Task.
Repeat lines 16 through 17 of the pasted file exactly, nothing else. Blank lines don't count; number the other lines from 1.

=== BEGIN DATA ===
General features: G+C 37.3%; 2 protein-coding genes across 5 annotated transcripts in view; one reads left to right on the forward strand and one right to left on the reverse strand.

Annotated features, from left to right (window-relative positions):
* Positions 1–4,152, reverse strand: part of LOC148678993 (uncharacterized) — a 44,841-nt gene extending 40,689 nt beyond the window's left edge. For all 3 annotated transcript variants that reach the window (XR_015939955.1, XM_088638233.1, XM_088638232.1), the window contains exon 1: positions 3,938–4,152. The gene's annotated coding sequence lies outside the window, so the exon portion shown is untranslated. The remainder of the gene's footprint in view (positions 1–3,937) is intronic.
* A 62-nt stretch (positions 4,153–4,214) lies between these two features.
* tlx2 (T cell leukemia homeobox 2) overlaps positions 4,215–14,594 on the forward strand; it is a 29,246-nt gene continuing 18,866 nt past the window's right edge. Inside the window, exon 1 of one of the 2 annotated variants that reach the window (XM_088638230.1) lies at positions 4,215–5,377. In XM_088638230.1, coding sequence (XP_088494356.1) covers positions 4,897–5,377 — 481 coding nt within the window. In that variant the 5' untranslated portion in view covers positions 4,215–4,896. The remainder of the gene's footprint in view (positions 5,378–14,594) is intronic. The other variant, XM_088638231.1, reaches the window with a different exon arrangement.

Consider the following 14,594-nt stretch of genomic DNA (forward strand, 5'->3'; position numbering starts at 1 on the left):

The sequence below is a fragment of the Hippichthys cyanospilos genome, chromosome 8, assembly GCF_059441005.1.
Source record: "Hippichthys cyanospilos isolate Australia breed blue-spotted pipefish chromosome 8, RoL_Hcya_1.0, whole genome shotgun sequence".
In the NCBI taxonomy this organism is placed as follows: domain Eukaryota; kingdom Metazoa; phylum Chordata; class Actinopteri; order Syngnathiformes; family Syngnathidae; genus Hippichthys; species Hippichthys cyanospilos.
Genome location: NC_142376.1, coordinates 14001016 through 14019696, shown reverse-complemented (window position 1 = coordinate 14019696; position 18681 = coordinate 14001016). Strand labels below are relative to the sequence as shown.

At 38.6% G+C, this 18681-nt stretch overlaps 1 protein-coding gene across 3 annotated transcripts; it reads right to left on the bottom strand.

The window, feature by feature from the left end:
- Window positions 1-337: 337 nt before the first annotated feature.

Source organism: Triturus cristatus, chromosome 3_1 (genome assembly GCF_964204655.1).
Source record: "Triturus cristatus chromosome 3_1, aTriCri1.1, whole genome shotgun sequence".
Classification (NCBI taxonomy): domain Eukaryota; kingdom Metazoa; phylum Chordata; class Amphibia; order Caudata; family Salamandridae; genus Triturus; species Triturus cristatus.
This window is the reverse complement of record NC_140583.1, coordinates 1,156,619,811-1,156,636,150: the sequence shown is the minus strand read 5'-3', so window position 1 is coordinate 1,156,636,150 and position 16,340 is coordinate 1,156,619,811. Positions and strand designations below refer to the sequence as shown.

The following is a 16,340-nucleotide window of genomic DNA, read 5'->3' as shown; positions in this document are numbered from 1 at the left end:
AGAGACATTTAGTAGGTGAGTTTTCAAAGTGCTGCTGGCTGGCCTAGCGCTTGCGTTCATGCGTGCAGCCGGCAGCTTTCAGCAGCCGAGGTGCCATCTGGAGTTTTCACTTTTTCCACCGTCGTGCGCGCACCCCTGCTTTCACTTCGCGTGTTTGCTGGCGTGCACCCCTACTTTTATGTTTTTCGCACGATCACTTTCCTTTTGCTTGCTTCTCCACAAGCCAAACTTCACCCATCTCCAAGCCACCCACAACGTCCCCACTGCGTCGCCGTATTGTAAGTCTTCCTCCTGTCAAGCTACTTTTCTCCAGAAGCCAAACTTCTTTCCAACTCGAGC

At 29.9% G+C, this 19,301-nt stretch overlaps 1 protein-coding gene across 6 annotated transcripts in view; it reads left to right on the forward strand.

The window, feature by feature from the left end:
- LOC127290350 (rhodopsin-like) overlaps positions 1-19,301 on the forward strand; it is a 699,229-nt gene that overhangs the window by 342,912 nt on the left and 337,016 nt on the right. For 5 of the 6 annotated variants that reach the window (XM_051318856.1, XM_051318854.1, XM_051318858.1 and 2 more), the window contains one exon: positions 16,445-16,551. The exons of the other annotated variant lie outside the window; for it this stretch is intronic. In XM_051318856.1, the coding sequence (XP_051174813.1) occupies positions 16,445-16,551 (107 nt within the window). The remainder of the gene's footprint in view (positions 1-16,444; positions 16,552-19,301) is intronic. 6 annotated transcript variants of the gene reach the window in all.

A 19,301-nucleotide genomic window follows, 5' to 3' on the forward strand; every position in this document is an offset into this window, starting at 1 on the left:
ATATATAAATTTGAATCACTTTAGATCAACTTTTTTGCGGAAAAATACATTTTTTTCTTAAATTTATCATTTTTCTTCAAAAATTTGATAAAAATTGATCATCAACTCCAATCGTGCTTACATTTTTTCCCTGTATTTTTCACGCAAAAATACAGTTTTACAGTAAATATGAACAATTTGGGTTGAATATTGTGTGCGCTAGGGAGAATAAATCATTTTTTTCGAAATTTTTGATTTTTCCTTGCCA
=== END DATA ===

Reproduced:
Classification (NCBI taxonomy): domain Eukaryota; kingdom Metazoa; phylum Chordata; class Amphibia; order Caudata; family Salamandridae; genus Triturus; species Triturus cristatus.
This window is the reverse complement of record NC_140583.1, coordinates 1,156,619,811-1,156,636,150: the sequence shown is the minus strand read 5'-3', so window position 1 is coordinate 1,156,636,150 and position 16,340 is coordinate 1,156,619,811. Positions and strand designations below refer to the sequence as shown.